Former Chair of the Mashpee Wampanoag Tribe Faces 3-Year Imprisonment Sentence for Bribe Linked to Casino Resort Plans

The former Chair of the Mashpee Wampanoag Tribe faced a three-year imprisonment sentence for accepting bribes from an architectural firm partnering with the tribe to establish a casino.

According to prosecutors, the US District Court in Boston also sentenced the 57-year-old Cedric Cromwell to a year of probation, as well as a $25,000 fine for his transgressions. The 56-year-old owner of the Rhode Island architecture and design firm, David DeQuattro, was sentenced to pay a $50,000 fine and a year of probation under home confinement.

The Native American Tribe, which was once headed by Mr. Cromwell, issued a statement signed by the current Chair Brian Weeden, saying that it has faced harm beyond repair by its former chairman’s conduct. The tribe considers Mr. Cromwell’s actions as the ultimate betrayal because he was supposed to protect the tribe’s culture, lands and people, and act in their best interest but was instead enriching himself while members of the Mashpee Wampanoags struggled with unemployment, addictions, homelessness, and other traumas.

Cedric Cromwell apologized for his actions in court and said that he would spend the rest of his life seeking redemption.

On May 5th, 2022, he and the other defendant – David DeQuattro – got convicted by a federal jury after a 10-day trial. The former Chair of the Mashpee Wampanoag Tribe was convicted of two instances of accepting bribes, three instances of extortion and one count of conspiring to commit extortion. He is still facing four remaining charges accusing him of filing a false tax return. On the other hand, Mr. DeQuattro was convictions of paying a bribe to a tribe’s agent.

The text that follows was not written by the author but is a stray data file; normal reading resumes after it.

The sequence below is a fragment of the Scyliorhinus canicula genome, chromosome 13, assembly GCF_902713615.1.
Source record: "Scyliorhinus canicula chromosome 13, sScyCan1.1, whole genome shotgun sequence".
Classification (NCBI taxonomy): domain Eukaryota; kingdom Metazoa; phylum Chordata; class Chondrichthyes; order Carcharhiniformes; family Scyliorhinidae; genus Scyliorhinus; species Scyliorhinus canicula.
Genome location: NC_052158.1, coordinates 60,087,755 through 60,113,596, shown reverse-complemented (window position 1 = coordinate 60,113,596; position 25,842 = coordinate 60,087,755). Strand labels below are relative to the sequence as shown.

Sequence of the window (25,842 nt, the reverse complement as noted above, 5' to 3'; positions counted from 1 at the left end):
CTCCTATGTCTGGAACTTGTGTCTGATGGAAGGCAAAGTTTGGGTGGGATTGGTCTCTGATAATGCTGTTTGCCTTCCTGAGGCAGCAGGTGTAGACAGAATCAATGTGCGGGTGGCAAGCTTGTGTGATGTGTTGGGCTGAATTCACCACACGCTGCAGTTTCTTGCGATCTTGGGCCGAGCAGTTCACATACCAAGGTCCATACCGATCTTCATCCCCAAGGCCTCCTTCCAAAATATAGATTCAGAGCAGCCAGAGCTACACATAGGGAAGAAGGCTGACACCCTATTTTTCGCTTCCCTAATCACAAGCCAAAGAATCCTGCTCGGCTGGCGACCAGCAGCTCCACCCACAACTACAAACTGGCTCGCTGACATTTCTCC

Architectural Firm Owner also Convicted with Bribery Charges

According to court documents, Mr. Cromwell, who was also the president of the five-member gaming authority of the tribe, in November 2015 received $10,000 from Mr. DeQuattro, with the money being deposited into One Nation Development LLC’s bank account. As explained by prosecutors, the company was founded by Mr. Cromwell to help Native American tribes with economic development. The company, however, had no employees, and the money was spent by its founder to cover his personal expenses.

The court has heard that Cromwell asked for and received a $1,700 home gym from Mr. DeQuattro and his business partner in August 2016. He also asked the architectural firm’s owner for a paid three-night stay at a luxury Boston hotel for his birthday in May 2017, with the total cost of the stay estimated at $1,800.

As mentioned above, the former Chairman of the Mashpee Wampanoag Tribe faced conviction of bribery and extortion charges and is still facing a number of charges associated with him filing a false tax return. The owner of the architectural firm faced a conviction of a bribery charge.

Meanwhile, the plans for the proposed $1-billion Taunton casino are still on hold.